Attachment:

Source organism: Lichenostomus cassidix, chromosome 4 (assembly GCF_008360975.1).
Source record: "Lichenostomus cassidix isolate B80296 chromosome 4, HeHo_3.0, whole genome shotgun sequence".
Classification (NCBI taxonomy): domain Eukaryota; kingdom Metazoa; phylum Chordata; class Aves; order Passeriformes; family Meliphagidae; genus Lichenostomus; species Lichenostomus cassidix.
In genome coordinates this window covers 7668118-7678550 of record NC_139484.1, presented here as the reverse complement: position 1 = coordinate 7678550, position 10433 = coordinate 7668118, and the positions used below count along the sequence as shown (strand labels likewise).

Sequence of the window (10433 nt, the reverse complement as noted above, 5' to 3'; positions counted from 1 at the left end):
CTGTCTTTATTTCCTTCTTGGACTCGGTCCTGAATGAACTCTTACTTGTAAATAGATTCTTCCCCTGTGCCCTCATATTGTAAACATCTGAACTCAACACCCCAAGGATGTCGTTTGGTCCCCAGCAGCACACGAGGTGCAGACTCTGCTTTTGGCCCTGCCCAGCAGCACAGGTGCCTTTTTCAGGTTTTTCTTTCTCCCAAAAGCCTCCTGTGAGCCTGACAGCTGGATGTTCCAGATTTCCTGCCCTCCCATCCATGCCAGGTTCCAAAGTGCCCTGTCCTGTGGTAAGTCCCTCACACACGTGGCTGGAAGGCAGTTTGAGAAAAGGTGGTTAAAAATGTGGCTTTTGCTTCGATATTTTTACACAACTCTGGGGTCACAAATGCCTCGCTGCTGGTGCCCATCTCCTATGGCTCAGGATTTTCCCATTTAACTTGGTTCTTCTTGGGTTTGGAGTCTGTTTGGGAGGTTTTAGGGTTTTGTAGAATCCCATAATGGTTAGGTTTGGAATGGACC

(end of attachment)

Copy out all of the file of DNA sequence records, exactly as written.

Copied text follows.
Source organism: Lichenostomus cassidix, chromosome 4 (assembly GCF_008360975.1).
Source record: "Lichenostomus cassidix isolate B80296 chromosome 4, HeHo_3.0, whole genome shotgun sequence".
Classification (NCBI taxonomy): domain Eukaryota; kingdom Metazoa; phylum Chordata; class Aves; order Passeriformes; family Meliphagidae; genus Lichenostomus; species Lichenostomus cassidix.
In genome coordinates this window covers 7668118-7678550 of record NC_139484.1, presented here as the reverse complement: position 1 = coordinate 7678550, position 10433 = coordinate 7668118, and the positions used below count along the sequence as shown (strand labels likewise).

Sequence of the window (10433 nt, the reverse complement as noted above, 5' to 3'; positions counted from 1 at the left end):
CTGTCTTTATTTCCTTCTTGGACTCGGTCCTGAATGAACTCTTACTTGTAAATAGATTCTTCCCCTGTGCCCTCATATTGTAAACATCTGAACTCAACACCCCAAGGATGTCGTTTGGTCCCCAGCAGCACACGAGGTGCAGACTCTGCTTTTGGCCCTGCCCAGCAGCACAGGTGCCTTTTTCAGGTTTTTCTTTCTCCCAAAAGCCTCCTGTGAGCCTGACAGCTGGATGTTCCAGATTTCCTGCCCTCCCATCCATGCCAGGTTCCAAAGTGCCCTGTCCTGTGGTAAGTCCCTCACACACGTGGCTGGAAGGCAGTTTGAGAAAAGGTGGTTAAAAATGTGGCTTTTGCTTCGATATTTTTACACAACTCTGGGGTCACAAATGCCTCGCTGCTGGTGCCCATCTCCTATGGCTCAGGATTTTCCCATTTAACTTGGTTCTTCTTGGGTTTGGAGTCTGTTTGGGAGGTTTTAGGGTTTTGTAGAATCCCATAATGGTTAGGTTTGGAATGGACC